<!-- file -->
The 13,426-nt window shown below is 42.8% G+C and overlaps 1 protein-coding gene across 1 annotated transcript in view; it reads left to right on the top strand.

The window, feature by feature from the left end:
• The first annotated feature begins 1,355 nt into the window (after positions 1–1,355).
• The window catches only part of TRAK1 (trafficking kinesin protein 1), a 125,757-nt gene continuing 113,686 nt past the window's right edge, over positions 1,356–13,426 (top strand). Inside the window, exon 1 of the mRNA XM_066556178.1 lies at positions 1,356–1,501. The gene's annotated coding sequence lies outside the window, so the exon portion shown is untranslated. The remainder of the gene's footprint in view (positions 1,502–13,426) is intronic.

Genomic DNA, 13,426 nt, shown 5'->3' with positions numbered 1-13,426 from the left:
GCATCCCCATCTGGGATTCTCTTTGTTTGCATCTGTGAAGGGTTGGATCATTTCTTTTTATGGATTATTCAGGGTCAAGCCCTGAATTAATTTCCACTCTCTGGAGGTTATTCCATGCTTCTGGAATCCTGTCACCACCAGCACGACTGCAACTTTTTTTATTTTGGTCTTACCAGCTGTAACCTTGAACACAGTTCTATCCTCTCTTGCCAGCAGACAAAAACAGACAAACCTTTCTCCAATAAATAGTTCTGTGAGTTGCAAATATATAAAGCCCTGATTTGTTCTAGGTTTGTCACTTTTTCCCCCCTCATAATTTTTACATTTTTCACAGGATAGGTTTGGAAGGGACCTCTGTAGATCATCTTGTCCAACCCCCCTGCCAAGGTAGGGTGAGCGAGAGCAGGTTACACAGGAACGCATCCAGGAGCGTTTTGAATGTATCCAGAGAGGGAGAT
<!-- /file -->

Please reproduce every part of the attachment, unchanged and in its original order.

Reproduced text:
The 13,426-nt window shown below is 42.8% G+C and overlaps 1 protein-coding gene across 1 annotated transcript in view; it reads left to right on the top strand.

The window, feature by feature from the left end:
• The first annotated feature begins 1,355 nt into the window (after positions 1–1,355).
• The window catches only part of TRAK1 (trafficking kinesin protein 1), a 125,757-nt gene continuing 113,686 nt past the window's right edge, over positions 1,356–13,426 (top strand). Inside the window, exon 1 of the mRNA XM_066556178.1 lies at positions 1,356–1,501. The gene's annotated coding sequence lies outside the window, so the exon portion shown is untranslated. The remainder of the gene's footprint in view (positions 1,502–13,426) is intronic.

Genomic DNA, 13,426 nt, shown 5'->3' with positions numbered 1-13,426 from the left:
GCATCCCCATCTGGGATTCTCTTTGTTTGCATCTGTGAAGGGTTGGATCATTTCTTTTTATGGATTATTCAGGGTCAAGCCCTGAATTAATTTCCACTCTCTGGAGGTTATTCCATGCTTCTGGAATCCTGTCACCACCAGCACGACTGCAACTTTTTTTATTTTGGTCTTACCAGCTGTAACCTTGAACACAGTTCTATCCTCTCTTGCCAGCAGACAAAAACAGACAAACCTTTCTCCAATAAATAGTTCTGTGAGTTGCAAATATATAAAGCCCTGATTTGTTCTAGGTTTGTCACTTTTTCCCCCCTCATAATTTTTACATTTTTCACAGGATAGGTTTGGAAGGGACCTCTGTAGATCATCTTGTCCAACCCCCCTGCCAAGGTAGGGTGAGCGAGAGCAGGTTACACAGGAACGCATCCAGGAGCGTTTTGAATGTATCCAGAGAGGGAGAT